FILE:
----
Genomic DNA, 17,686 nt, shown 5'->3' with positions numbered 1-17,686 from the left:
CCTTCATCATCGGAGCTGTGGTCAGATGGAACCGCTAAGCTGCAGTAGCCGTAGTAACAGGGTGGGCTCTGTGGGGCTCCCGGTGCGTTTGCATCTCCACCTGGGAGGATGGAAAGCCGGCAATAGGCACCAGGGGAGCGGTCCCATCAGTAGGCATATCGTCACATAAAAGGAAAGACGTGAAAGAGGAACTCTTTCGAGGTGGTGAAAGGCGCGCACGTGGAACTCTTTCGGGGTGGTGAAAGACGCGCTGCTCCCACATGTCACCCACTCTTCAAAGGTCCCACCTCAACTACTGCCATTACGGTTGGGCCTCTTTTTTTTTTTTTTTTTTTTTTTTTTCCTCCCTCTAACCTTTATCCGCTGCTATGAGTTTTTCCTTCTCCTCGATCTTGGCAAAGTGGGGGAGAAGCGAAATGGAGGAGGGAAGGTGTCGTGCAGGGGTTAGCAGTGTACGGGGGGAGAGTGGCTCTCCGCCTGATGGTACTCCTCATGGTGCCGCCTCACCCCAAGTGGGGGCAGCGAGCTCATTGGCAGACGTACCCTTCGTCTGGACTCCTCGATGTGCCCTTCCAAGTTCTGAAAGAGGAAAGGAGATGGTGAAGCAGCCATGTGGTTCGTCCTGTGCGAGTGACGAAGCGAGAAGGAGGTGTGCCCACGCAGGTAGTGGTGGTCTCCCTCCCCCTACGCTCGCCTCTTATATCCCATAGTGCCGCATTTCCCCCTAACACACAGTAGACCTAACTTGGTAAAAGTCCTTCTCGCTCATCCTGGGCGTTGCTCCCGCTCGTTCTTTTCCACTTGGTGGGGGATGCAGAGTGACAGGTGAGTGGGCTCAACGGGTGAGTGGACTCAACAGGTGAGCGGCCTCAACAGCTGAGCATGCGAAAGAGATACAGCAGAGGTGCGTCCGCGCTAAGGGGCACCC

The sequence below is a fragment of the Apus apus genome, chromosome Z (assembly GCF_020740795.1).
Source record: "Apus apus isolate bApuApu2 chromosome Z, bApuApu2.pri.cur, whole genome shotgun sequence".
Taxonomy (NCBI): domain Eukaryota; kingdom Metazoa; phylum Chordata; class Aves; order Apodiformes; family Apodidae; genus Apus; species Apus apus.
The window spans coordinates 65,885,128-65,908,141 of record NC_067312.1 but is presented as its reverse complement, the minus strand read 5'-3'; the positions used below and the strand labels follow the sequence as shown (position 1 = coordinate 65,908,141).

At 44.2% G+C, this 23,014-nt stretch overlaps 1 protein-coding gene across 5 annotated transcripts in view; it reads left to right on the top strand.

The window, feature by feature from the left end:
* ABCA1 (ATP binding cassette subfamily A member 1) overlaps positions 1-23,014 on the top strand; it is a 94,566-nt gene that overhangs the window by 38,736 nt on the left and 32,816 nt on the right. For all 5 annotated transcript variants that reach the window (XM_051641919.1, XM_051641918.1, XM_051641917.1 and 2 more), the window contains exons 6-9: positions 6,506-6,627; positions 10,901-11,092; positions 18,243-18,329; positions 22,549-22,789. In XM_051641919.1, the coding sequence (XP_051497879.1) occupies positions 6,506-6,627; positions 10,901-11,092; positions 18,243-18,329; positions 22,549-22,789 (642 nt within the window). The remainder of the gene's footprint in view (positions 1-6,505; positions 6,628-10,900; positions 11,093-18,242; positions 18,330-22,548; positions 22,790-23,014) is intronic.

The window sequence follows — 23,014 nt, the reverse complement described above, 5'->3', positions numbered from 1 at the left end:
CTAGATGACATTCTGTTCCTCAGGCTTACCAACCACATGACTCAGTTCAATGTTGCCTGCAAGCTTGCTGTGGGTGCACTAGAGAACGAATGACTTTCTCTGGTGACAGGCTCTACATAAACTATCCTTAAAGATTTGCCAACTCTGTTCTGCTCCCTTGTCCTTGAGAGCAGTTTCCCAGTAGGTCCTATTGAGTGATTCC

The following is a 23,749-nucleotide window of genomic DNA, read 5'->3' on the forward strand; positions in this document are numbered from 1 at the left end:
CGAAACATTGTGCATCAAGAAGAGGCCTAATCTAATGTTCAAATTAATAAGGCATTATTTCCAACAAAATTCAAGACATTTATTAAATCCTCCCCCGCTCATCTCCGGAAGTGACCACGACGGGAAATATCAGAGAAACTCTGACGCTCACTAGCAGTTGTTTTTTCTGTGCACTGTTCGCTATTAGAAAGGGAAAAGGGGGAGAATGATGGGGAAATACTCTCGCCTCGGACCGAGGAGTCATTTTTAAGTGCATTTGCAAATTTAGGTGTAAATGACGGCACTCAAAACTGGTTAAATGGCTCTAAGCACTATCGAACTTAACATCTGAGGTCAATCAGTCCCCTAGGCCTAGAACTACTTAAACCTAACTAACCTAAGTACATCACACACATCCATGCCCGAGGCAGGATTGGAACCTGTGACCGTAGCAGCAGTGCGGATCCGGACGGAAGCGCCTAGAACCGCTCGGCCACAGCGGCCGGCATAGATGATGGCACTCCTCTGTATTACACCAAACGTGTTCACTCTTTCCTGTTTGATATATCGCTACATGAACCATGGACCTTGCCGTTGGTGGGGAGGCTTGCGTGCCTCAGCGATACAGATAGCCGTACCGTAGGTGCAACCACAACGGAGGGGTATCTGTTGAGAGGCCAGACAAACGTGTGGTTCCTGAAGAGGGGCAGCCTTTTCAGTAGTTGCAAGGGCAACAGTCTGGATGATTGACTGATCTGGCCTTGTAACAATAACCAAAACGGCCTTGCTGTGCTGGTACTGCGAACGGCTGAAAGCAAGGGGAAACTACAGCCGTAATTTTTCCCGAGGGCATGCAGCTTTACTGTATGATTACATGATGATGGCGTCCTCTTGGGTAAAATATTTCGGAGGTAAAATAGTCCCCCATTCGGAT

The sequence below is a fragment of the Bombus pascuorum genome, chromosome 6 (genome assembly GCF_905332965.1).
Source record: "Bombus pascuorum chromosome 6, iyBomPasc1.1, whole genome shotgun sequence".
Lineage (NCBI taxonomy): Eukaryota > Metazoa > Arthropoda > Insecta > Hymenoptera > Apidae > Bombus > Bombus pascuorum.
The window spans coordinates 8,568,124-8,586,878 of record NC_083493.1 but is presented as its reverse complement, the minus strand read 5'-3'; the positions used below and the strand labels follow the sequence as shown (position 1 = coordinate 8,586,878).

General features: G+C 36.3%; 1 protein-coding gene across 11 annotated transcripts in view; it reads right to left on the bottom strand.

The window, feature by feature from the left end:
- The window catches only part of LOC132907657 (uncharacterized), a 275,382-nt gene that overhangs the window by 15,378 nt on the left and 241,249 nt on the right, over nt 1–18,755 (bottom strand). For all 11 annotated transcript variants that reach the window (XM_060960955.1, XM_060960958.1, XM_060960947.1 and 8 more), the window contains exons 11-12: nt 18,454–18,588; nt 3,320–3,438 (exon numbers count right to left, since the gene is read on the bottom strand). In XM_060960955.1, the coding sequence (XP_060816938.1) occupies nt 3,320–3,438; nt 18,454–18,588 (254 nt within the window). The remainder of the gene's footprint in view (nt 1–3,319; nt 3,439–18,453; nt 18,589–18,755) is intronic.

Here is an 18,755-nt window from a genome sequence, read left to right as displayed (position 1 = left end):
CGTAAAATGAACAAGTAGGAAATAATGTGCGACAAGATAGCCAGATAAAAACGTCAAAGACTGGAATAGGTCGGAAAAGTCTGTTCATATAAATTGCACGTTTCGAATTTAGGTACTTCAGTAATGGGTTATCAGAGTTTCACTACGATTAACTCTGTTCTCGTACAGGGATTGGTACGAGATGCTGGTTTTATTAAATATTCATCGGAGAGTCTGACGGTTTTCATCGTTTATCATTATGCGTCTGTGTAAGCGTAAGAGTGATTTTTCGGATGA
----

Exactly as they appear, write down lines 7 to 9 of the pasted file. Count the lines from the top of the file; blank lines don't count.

At 44.2% G+C, this 23,014-nt stretch overlaps 1 protein-coding gene across 5 annotated transcripts in view; it reads left to right on the top strand.

The window, feature by feature from the left end:
* ABCA1 (ATP binding cassette subfamily A member 1) overlaps positions 1-23,014 on the top strand; it is a 94,566-nt gene that overhangs the window by 38,736 nt on the left and 32,816 nt on the right. For all 5 annotated transcript variants that reach the window (XM_051641919.1, XM_051641918.1, XM_051641917.1 and 2 more), the window contains exons 6-9: positions 6,506-6,627; positions 10,901-11,092; positions 18,243-18,329; positions 22,549-22,789. In XM_051641919.1, the coding sequence (XP_051497879.1) occupies positions 6,506-6,627; positions 10,901-11,092; positions 18,243-18,329; positions 22,549-22,789 (642 nt within the window). The remainder of the gene's footprint in view (positions 1-6,505; positions 6,628-10,900; positions 11,093-18,242; positions 18,330-22,548; positions 22,790-23,014) is intronic.